Sunday, July 25, 2004

Difference between CAIR and MPAC

 William's note:  This is from Daniel Pipe's weblog--Like Robert Spencer's jihadwatch, it should be daily reading for anyone wanting to understand the insurgency we face.


The Difference between CAIR and MPAC I am sometimes asked to characterize the difference between the two leading American Islamist organizations, the Council on American-Islamic Relations and the Muslim Public Affairs Council. While they agree on many issues – impeding counterterrorism efforts and forwarding an Islamist vision of America in particular – they also differ in some ways.

General outlook: MPAC portrays itself as "moderate," a self-definition that presumably has never crossed CAIR's collective mind;
Aggressiveness: CAIR is the attack-dog, MPAC follows.

Funding: CAIR takes large amounts of money from at least one foreign state, something that MPAC disavows in its boilerplate fundraising appeal ("As a matter of policy, MPAC DOES NOT accept any funding from foreign governments").

Geography: CAIR, being headquartered on New Jersey Avenue in Washington, D.C., is more relentlessly political than MPAC, headquartered on Wilshire Boulevard in Los Angeles.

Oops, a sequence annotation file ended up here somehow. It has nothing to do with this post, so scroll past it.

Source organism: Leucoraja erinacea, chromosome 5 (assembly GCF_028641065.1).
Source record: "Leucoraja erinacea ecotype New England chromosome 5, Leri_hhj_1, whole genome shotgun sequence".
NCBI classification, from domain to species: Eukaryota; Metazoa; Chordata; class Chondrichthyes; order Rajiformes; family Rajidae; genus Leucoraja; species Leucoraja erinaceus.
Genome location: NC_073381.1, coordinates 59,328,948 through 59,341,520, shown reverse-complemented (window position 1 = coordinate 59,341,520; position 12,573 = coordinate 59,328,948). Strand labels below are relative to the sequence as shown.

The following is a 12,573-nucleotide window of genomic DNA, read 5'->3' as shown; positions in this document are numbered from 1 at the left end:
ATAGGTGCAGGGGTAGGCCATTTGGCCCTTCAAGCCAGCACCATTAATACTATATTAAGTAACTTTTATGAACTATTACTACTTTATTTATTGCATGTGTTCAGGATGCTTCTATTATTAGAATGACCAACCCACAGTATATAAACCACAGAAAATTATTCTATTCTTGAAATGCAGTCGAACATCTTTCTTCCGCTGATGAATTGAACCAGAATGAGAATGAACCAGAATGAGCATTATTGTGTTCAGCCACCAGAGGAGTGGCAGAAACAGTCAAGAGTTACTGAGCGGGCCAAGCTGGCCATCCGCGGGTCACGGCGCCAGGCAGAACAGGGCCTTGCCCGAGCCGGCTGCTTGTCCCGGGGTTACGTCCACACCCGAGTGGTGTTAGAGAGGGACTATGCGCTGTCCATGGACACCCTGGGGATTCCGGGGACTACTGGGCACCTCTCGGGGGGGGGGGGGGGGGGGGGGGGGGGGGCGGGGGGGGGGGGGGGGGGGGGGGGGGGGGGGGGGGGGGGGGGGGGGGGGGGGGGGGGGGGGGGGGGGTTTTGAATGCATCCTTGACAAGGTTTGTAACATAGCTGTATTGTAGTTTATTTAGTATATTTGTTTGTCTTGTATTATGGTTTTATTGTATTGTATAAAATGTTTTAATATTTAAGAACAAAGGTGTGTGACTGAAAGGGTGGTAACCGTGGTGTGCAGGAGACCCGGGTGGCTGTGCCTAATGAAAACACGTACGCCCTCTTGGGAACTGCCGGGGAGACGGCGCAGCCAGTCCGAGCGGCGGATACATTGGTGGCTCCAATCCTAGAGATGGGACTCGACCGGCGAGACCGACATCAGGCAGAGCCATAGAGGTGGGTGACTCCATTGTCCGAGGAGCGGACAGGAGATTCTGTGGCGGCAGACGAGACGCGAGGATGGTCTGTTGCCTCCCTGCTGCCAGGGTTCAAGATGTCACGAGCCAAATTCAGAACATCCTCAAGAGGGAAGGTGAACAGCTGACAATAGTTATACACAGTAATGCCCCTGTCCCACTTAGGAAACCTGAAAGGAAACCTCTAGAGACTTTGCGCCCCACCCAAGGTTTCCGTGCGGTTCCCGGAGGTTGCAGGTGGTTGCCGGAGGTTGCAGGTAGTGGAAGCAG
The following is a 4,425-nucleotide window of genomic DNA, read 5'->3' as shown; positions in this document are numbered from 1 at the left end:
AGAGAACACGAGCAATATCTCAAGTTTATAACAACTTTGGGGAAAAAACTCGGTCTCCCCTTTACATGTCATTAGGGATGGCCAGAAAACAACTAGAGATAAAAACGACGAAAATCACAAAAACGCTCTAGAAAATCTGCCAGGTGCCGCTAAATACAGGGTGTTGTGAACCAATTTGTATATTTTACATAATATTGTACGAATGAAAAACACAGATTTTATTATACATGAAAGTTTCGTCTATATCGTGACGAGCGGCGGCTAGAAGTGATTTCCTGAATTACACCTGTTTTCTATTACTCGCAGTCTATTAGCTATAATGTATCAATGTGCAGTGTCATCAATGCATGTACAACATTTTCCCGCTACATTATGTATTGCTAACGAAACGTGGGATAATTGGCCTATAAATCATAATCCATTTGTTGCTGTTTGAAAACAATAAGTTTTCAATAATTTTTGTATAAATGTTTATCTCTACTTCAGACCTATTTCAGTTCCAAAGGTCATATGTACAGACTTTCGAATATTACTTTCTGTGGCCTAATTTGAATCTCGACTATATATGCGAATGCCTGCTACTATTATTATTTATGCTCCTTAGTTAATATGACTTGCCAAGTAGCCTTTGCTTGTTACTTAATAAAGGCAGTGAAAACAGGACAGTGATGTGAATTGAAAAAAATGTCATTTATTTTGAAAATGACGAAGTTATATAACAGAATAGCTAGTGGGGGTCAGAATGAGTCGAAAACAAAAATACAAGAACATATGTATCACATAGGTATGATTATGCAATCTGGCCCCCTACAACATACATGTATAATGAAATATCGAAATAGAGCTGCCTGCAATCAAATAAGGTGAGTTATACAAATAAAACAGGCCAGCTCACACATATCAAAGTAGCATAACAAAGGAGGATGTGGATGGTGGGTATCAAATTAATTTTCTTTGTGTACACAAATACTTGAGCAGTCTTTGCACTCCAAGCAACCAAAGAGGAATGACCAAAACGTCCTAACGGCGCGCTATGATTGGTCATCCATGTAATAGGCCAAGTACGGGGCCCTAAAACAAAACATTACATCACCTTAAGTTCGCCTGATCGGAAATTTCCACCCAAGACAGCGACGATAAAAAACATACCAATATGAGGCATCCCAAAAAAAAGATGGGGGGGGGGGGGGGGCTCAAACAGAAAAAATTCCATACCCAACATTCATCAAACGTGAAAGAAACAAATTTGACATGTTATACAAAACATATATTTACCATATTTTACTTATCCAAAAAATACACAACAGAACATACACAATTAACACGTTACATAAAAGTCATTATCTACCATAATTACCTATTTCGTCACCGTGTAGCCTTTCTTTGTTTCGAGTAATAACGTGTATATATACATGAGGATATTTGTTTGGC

But the current crisis in Darfur brings out what is perhaps the key difference. Unlike the many cases around the world of Muslim violence against non-Muslims – what Samuel Huntington has so evocatively dubbed "the bloody borders of Islam" – this one involves Muslims only (or, to complete Huntington's quote, "and so are its innards"). That is to say, both the aggressor (the "Janjaweed" militia sponsored by the government of Sudan) and the victims (the Fur, Masalit, and Zaghawa of Darfur) adhere to the Islamic religion.

MPAC responded yesterday by issuing a press release, "Humanitarian Crisis in the Sudan," that decries that "the perpetrator of this crime is indirectly the Sudanese government" and calls on the Arab League and the Organization of the Islamic Conference "publicly and loudly" to condemn the violence in Darfur and call for a war-crimes tribunal. It also asks Americans "to write to the Embassy of Sudan, expressing concern about this terrible humanitarian catastrophe."
In contrast, CAIR has stayed mum about the whole Darfur matter. When buttonholed by a reporter, its spokesman, Ibrahim Hooper, tersely replied "We don't have enough knowledge of the situation to make judgments."

In brief, MPAC takes a public stance of wishing to protect ordinary Muslims from the Islamist furies; CAIR does not. As ever, CAIR is consistently more radical

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